Mitt Romney really wants to be seen as a credible candidate on foreign policy, but finds himself in sort of the same bind that Barack Obama did in 2008: He hasn’t actually done much in terms of foreign policy, so he’s hired a bunch of people to help advise him. How about some ambassadors? Ambassadors are probably good, we think, although we haven’t read that much Henry James. So of course it makes sense that, to support his tough-guy speech on the eve of his whirlwind visit to his money in overseas accounts, Mittens would release a ponderous statement of support from one of his ambassadors on retainer. The advisor, former Ambassador to Turkey Eric Edelman, penned a nice boilerplate paragraph about how Romney’s Reno speech was all “Reaganesque” and stuff, blah blah no apologies for America and so on, and then the thing closes by echoing Romney’s VERY SERIOUS concerns that the Obama administration may have leaked information about the Bin Laden raid and drone attacks, back when everybody on the Right was whining and moaning that Obama wouldn’t release any intel about the Bin Laden raid and drone attacks:
The suggestion by Senator Dianne Feinstein, chair of the Senate Intelligence Committee, that the White House was behind recent leaks of highly classified secrets, highlights the urgent need for change.
And if anyone knows about how serious leaks of classified information can be, it’s Eric Edelman! After all, as Buzzfeed points out, Edelman worked for VP Dick Cheney’s right-hand man, Scooter Libby. In fact, Edelman was identified in the Justice Department’s indictment of Libby as the genius who suggested to Libby that it would be a hilarious prank to get back at Bush administration critic Joseph Wilson by leaking information to the press about Wilson. And then Libby went straight out and whispered to the New York Times’ Judith Miller all about how Wilson’s wife, Valerie Plame, was totally a CIA operative, you know, and then everybody had a good laugh over how thoroughly Wilson had been punked, so we went ahead and invaded Iraq.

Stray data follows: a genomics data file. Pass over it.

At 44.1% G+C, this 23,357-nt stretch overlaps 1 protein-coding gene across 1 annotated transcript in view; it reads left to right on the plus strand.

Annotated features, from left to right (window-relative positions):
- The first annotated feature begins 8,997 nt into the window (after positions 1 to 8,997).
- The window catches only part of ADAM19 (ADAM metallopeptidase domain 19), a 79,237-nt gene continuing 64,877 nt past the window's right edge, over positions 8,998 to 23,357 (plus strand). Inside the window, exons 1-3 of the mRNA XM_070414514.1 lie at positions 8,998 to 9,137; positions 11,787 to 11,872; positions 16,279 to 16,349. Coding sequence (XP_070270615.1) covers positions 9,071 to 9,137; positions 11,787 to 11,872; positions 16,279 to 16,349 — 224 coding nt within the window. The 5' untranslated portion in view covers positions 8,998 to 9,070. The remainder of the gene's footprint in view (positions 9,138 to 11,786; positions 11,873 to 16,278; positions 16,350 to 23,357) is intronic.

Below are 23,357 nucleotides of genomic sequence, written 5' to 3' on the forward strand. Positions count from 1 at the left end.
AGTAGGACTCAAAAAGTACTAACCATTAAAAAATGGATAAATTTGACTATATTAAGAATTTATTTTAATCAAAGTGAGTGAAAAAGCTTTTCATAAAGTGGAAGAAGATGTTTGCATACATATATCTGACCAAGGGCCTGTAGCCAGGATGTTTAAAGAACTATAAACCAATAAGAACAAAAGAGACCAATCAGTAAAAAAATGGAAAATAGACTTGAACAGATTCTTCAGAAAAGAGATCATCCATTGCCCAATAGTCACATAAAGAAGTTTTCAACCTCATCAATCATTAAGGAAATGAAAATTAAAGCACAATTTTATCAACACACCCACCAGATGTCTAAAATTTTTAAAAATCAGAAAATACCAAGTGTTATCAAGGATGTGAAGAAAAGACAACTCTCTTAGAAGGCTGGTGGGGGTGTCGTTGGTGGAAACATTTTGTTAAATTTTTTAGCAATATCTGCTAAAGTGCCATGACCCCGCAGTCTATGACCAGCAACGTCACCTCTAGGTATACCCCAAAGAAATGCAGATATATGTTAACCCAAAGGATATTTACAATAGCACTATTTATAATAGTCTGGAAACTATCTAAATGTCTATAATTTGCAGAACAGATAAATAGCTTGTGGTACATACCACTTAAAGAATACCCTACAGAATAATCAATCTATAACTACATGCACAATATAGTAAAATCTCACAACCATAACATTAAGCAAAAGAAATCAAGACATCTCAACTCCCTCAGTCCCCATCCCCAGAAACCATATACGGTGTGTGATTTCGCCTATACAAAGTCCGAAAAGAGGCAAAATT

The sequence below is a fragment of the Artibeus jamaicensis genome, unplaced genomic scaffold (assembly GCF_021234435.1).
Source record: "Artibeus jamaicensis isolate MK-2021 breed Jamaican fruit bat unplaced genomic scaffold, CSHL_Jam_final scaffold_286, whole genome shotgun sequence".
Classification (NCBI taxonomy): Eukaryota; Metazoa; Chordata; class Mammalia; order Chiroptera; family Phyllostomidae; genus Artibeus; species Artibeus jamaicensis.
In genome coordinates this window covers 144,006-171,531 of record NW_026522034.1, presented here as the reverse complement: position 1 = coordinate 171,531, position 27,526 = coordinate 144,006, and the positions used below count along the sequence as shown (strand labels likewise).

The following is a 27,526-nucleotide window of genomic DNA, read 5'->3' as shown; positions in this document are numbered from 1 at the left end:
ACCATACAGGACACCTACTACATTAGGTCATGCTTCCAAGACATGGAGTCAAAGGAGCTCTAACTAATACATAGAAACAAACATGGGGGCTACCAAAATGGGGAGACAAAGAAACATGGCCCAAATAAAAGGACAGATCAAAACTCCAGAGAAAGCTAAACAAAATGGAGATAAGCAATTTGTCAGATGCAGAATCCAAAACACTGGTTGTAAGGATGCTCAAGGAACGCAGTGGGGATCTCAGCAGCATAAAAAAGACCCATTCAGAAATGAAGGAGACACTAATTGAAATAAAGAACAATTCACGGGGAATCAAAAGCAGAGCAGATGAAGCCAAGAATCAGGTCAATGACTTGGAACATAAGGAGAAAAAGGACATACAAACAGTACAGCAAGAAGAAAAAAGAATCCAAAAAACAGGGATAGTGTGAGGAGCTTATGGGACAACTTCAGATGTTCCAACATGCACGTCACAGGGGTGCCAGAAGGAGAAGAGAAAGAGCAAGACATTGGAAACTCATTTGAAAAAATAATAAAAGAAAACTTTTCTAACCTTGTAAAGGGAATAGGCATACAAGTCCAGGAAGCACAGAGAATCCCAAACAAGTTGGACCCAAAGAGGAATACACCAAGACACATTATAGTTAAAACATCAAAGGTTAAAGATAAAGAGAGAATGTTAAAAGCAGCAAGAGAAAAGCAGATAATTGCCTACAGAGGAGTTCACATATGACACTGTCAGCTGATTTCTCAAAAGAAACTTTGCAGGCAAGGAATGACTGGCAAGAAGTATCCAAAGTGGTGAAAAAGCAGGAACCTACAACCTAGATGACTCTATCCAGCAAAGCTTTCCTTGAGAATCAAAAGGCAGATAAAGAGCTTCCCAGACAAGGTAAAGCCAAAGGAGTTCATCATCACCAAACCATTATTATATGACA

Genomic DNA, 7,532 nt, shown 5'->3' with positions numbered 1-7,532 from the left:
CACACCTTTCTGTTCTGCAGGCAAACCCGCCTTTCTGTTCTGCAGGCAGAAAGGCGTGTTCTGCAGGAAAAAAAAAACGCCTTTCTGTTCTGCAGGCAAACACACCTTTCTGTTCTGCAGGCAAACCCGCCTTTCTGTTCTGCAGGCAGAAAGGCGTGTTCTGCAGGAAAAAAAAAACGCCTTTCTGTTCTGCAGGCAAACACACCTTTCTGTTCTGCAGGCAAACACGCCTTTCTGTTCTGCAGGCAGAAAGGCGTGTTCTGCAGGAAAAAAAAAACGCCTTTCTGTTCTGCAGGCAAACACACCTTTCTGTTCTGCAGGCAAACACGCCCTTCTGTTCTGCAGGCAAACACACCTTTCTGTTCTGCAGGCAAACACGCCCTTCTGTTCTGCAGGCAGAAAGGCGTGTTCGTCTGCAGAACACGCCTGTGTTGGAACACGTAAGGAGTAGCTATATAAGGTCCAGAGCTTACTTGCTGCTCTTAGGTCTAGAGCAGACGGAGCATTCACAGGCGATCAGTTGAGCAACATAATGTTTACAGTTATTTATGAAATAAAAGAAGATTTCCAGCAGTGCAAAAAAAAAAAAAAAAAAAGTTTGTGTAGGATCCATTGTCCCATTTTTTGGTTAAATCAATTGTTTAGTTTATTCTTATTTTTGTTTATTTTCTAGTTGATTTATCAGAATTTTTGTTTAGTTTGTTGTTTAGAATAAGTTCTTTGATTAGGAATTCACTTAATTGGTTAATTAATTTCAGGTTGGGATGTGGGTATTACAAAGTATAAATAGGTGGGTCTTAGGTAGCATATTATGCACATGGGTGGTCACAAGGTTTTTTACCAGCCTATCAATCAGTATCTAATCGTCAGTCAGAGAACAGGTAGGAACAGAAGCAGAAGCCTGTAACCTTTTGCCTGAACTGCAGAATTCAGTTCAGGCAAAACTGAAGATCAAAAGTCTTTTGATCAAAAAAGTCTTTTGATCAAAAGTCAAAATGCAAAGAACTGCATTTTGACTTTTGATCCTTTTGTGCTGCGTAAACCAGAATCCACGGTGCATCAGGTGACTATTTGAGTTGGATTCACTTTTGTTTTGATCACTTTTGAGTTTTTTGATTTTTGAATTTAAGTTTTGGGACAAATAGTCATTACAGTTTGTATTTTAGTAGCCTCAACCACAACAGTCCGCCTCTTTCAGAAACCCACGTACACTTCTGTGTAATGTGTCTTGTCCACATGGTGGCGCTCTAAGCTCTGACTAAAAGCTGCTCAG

In the great cavalcade of tone-deafness that is the Romney 2012 campaign, it may be fairly unremarkable that the job of condemning the Obama administration for maybe allowing leaks would fall to the author of the Bush Administration’s most notorious leak. But we have to give them points for style.